The Marrakech meeting's focus on pre-2020 action is also reflected in a new report
"Setting the Path to 1.5°C"
, to be launched by a diverse coalition of civil society groups who made a splash last year in Paris with their
analysis of countries' post-2020 pledges,
which highlighted how developing countries are as a whole much closer to taking on their fair share of the collective effort than the developed countries. South Africa's Ambassador Diseko brought the findings of that report into the negotiating sessions of the Paris Agreement, after previously
likening imbalance in the negotiations to apartheid
- similar dramas could ensue in Marrakech if countries perceive the principle of equity is being undermined.
Dealing with climate reality
In Marrakech, countries will discuss the 2016 review of the "loss and damage" mechanism-which develops policy frameworks to help communities deal with a variety of climate change impacts-with developing countries laying down a moral imperative for developed countries to provide the necessary finance. Though
135 million people are at risk of displacement
due to land degradation and
tens of millions risk being impoverished
as their livelihoods are threatened, climate change institutions which would help-like the loss and damage mechanism and its newly established displacement task force-remain under-resourced and
funding for adaptation remains inadequate
Anticipating climate change to exacerbate displacement around the world, civil society groups meeting in Marrakech will mount a call for governments to address the gaps in legal protection for "climate migrants."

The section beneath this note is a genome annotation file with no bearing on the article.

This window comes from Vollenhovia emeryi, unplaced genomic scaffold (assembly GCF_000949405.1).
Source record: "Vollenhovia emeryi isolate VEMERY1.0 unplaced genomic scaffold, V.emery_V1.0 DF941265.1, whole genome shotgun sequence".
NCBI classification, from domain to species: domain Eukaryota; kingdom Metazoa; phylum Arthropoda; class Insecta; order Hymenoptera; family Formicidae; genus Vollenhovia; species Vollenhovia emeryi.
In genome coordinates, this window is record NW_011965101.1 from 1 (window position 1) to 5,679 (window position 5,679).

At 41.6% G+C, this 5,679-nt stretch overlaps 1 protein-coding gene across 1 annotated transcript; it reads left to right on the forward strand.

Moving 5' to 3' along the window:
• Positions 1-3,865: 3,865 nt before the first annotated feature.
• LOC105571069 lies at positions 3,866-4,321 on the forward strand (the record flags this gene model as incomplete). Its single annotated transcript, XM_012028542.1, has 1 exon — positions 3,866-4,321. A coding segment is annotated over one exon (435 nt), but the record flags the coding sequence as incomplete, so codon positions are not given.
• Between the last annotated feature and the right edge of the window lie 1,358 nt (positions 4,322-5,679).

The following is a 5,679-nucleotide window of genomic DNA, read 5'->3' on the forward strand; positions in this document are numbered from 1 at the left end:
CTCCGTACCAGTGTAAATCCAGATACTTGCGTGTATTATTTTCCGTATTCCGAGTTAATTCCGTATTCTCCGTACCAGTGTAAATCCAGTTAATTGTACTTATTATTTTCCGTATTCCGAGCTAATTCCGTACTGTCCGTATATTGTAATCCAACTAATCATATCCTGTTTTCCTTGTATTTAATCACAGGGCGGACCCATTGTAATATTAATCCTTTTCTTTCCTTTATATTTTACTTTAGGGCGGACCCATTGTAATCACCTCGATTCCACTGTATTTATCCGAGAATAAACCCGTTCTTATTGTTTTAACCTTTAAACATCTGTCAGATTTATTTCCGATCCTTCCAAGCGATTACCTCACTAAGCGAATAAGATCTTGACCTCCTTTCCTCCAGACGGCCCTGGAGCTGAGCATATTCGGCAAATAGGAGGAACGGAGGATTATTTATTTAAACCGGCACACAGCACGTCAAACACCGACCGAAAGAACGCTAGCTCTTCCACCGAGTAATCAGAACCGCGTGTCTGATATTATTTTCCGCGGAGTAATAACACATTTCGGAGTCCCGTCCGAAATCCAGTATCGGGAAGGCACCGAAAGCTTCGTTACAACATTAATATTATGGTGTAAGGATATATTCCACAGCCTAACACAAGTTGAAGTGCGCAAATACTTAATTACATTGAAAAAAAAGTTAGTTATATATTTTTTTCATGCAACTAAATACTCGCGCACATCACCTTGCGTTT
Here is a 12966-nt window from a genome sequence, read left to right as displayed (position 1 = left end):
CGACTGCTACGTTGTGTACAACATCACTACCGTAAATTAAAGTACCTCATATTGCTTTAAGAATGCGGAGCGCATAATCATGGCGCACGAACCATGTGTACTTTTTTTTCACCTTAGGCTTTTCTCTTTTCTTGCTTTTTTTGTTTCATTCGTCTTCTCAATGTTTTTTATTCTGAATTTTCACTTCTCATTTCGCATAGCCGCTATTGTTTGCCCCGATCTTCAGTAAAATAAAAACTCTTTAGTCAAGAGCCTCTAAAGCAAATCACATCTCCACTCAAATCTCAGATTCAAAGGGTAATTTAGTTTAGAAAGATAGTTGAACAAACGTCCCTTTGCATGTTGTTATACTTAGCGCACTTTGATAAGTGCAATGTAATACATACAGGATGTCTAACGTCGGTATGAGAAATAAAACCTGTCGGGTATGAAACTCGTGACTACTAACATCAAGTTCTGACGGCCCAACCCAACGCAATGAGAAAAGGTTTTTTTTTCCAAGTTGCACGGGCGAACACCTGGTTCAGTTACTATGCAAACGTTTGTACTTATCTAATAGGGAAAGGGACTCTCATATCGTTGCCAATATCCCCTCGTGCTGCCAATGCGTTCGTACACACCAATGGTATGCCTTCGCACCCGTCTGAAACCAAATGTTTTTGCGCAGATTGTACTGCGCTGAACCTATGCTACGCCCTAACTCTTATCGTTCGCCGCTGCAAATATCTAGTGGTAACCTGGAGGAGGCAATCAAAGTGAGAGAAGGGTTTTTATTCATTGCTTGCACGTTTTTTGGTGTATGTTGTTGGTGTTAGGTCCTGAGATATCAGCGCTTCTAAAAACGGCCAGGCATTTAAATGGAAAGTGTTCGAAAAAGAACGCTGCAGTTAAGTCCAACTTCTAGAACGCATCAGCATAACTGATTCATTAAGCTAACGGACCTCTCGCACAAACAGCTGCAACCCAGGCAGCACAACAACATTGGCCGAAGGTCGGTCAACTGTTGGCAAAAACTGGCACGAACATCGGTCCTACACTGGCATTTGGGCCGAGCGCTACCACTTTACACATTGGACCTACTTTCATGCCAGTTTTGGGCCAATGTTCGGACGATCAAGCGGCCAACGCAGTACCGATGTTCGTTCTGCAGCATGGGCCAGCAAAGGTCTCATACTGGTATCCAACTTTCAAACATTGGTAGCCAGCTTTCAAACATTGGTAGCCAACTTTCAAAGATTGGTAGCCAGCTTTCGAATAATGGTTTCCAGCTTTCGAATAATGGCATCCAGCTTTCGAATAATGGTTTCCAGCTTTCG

Supporting the energy transformation
Finance roadmap to 2020
A major conflict among countries is likely to arise in Morocco over finance after developed conutries released a "
" to the $100 billion per year which they have committed to find by 2020.
civil society groups
have already severely criticised the roadmap for "double counting" existing aid flows and exaggerating of the rate at which public money can leverage private funds. Concerns about the new "roadmap" include that it provides no scope for increased financing from developed countries and multilateral financial institutions over the pledges made in Paris. With the costs of
developing countries' Paris pledges expected to
exceed $4 trillion
, these criticisms will have to be addressed if countries are t
implement the Agreement successfully.
The way forward
There are likely to be "process fights" as countries meet in various formations over the two weeks. The APA will meet as a single "contact group" three times, with informal talks on each substantive agenda item running in two parallel sessions. Meanwhile discussions under the subsidiary bodies will happen at the same time. The first CMA will open on November 15th with many ministers and some Heads of State expected to attend.
Many countries are concerned that the CMA should not be the body to decide on its own rules-as only 87 of 197 countries have ratified the Paris Agreement, and are therefore not able to actively participate in the CMA. If these concerns are not allayed then difficulties will arise.
The question of who can and can't take part in talks about how to implement the Paris Agreement also has the potential to create further frictions after the May session in Bonn saw civil society groups call for the UNFCCC to "kick out big polluters" due to their conflict of interest, resulting in a
heated debate between countries
Although it will not match the high-drama of Paris, the Marrakech meeting will nevertheless see some challenging questions raised over how to fairly increase pre-2020 ambition, as well as how to ensure the $100 billion is really flowing to developing countries for projects that cut emissions and that help communities deal with climate change impacts.